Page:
What are some prognosis for Brain Injury?

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The prognosis of TBI often depends on the severity of the MBA, on the attention that an individual received upon injury and on the severity
of the injury. It is difficult to predict the outcomes of TBI, one can be in a coma, severely injured and not expected to walk or talk
again and walk out of the hospital and be fine, while another could have mild injuries and suffer much more from their TBI and have
more complications. Please remember that what is being discussed here is only medical literature that are suggestions of ways to
predict one’s prognosis after a TBI. The brain is the most complicated part of our body and there is much about it that we still do
not understand. Doctors are constantly discovering new things about the brain and each injury is different and unique. What may have
been an accurate prediction of one’s outcome based on assessments, scans and the Glasgow Coma Scale, may not be an accurate prediction
for another.

Studies have suggested that there are a couple of factors that can help predict one’s outcome after a TBI and these factors are used
in many hospitals:
A) The Glasgow Coma Scale (GSC) score within six hours of admission. This is the most common one and often the
most accurate one.
B) Neuroassessment (assessments of the brain and brain functioning) that are not reflected within the GCS
C) Mechanism of injuries (how one was hurt and where they were injured)
D) age of patient
E) the relationship of the multiple injuries and how complicated they are and which takes precedent.
For example if there are live threatening injuries, those will be treated first and dealt with.
Sometimes this means that complications in the brain could arise, since the injuries to the brain may not have been
as life threatening as the crushed lung.
F) CT Scans and MRI’s
G) Length of coma and stay in hospital.
Most individuals with a moderate brain injury will survive a hospital stay and do report upon discharge memory loss, difficulty
with daily living and some struggles.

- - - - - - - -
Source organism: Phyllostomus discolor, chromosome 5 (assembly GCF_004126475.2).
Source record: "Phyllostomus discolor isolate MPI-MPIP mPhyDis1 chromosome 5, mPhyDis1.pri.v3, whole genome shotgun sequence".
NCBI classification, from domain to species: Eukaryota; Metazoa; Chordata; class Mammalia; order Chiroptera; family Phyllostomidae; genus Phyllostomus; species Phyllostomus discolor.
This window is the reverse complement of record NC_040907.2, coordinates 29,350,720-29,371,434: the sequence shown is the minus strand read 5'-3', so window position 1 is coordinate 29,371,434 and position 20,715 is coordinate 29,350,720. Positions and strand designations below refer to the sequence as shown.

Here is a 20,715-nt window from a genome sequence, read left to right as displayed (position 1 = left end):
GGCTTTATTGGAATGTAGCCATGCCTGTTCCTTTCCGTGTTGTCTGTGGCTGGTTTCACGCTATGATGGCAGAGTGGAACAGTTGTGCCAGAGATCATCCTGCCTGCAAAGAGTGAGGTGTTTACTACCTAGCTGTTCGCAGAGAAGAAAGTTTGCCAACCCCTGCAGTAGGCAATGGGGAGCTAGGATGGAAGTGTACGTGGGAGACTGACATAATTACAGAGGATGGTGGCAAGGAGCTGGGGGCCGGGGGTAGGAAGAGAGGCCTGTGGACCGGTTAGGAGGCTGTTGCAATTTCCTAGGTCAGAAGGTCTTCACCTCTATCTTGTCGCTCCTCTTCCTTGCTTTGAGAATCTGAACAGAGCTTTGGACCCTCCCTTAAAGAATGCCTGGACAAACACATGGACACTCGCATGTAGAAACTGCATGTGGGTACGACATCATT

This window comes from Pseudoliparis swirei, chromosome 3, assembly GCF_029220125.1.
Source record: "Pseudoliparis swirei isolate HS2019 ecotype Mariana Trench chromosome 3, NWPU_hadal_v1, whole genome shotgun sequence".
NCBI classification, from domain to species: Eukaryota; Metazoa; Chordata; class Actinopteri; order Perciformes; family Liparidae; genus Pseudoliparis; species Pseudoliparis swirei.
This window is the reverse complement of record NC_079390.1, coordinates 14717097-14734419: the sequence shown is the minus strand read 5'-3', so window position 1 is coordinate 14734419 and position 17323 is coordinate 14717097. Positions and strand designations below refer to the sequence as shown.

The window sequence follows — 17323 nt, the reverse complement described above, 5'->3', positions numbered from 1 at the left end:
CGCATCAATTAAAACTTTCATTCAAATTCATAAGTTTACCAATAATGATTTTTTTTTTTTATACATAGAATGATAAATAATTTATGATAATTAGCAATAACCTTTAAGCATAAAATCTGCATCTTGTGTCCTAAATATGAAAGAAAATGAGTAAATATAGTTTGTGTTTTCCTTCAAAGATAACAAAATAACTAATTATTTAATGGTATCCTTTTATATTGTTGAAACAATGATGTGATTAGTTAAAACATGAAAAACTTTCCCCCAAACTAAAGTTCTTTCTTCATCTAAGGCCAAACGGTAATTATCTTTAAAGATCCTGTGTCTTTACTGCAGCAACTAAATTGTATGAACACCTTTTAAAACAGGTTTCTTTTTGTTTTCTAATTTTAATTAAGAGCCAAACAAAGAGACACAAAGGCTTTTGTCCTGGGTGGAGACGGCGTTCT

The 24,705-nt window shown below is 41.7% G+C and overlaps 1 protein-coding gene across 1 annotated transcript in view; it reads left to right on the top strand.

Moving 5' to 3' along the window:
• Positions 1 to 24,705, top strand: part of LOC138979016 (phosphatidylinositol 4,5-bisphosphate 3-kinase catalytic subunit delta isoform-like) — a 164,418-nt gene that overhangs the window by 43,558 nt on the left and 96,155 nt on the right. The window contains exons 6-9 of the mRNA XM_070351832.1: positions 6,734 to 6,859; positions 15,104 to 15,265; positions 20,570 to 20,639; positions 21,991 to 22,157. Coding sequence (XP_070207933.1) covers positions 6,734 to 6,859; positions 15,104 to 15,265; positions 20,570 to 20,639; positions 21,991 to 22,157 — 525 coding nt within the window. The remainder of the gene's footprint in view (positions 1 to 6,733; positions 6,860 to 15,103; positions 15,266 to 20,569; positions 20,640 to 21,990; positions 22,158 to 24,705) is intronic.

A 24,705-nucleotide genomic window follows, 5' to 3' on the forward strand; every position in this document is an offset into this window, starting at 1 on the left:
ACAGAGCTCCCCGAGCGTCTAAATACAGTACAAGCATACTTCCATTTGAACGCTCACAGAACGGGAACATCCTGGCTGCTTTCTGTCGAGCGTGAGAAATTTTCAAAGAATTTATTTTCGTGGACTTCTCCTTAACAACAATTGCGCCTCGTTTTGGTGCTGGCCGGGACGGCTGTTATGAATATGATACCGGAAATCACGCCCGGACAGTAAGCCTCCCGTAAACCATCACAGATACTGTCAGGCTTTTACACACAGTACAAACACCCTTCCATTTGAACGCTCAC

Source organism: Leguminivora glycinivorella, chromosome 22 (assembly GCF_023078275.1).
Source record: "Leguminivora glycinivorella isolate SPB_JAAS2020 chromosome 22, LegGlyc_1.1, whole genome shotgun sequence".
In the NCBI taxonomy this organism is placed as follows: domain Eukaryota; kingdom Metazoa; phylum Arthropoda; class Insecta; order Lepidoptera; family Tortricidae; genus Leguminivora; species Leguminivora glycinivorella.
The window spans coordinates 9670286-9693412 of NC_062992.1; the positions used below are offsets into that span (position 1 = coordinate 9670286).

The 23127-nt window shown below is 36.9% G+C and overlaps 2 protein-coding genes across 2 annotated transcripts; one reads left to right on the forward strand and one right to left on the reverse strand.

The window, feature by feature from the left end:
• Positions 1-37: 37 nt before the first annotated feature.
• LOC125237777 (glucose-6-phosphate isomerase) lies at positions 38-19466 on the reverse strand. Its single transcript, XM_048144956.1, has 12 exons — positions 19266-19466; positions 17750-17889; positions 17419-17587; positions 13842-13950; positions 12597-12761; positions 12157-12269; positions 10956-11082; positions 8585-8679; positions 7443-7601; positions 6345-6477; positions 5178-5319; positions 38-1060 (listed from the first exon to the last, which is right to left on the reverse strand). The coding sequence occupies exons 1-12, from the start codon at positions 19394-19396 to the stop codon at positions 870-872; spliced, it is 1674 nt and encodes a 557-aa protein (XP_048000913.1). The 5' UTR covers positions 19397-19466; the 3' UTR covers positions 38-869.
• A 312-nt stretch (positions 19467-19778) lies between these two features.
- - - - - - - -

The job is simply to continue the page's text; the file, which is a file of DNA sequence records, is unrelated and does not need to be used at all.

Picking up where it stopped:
Some can have complications with their minor head injuries also. They may report headaches, memory deficits and some issues
with cognitive functioning (how one’s mind is now working.)

If an individual is admitted to a hospital with more severe injuries and has a severe brain injury, they often are admitted to the
Intensive Care Unit. If complications are to arise, many of them tend to be hypoxia, hypertension, delay in treatment and seizures.
These are often termed as secondary conditions, since they do not happen upon initial injury, but afterwards and can lead to a
secondary brain injury and poor outcomes. In some cases, an individual may have been in a motor vehicle collision and upon impact there
was not a brain injury, but as a result of the life threatening injuries that they received upon impact, there is complications as
mentioned above while in the emergency room or intensive care and this leads to a brain injury, which can be known as a secondary
brain injury.

There are prevention methods that the staffs are aware of and they monitor the individual to prevent hypoxia or hypertension and
seizures. The biggest concern that many doctors and staff have is swelling of the brain. If the brain swells, then this can lead to
further injury and complications. Once the brain injury has been diagnosed, then staff will do all that they can to reduce swelling.
Sometimes this can be a shunt (tube) that has been placed in the skull to reduce swelling and to release pressure. Some doctors believe
in hypothermia treatment in order to reduce swelling and to bring the pressure down. Seizures are also very serious and fluid/drugs can
be given to prevent seizures.

There are two types of head injury, closed head injury which means that the skull has not been cracked open and all of the swelling
and bleeding is internal, which is serious for that can lead to swelling of the brain and our skulls do not have room for the brain to
swell. This form of TBI can be more serious in the fact that it is not as easily diagnosed and can be harder to diagnosis. This is
when CT scans and MRI’s can be very helpful in order to have a better idea as to what is going on in the brain.

The second type of injury is open head injury which speaks for itself, the skull has been cracked open and it is obvious that there is
an insult to the brain. Medical staff will be faster to treat this form of injury and there is not always swelling of the brain upon
impact, but that can happen at a later date. One of the biggest concerns with this form of injury and what medical staff will try to
prevent is infection to the brain. If an infection develops in the brain, this can and will lead to further complications and injury.

What the overall conclusion is that the most effective treatment of TBI is prevention. Prevention to avoid being in a motor vehicle
collision and prevention of a secondary brain injury, whether it be to reduce swelling, prevent infection, prevent seizures and to do
all that one can do to help the brain heal and get better.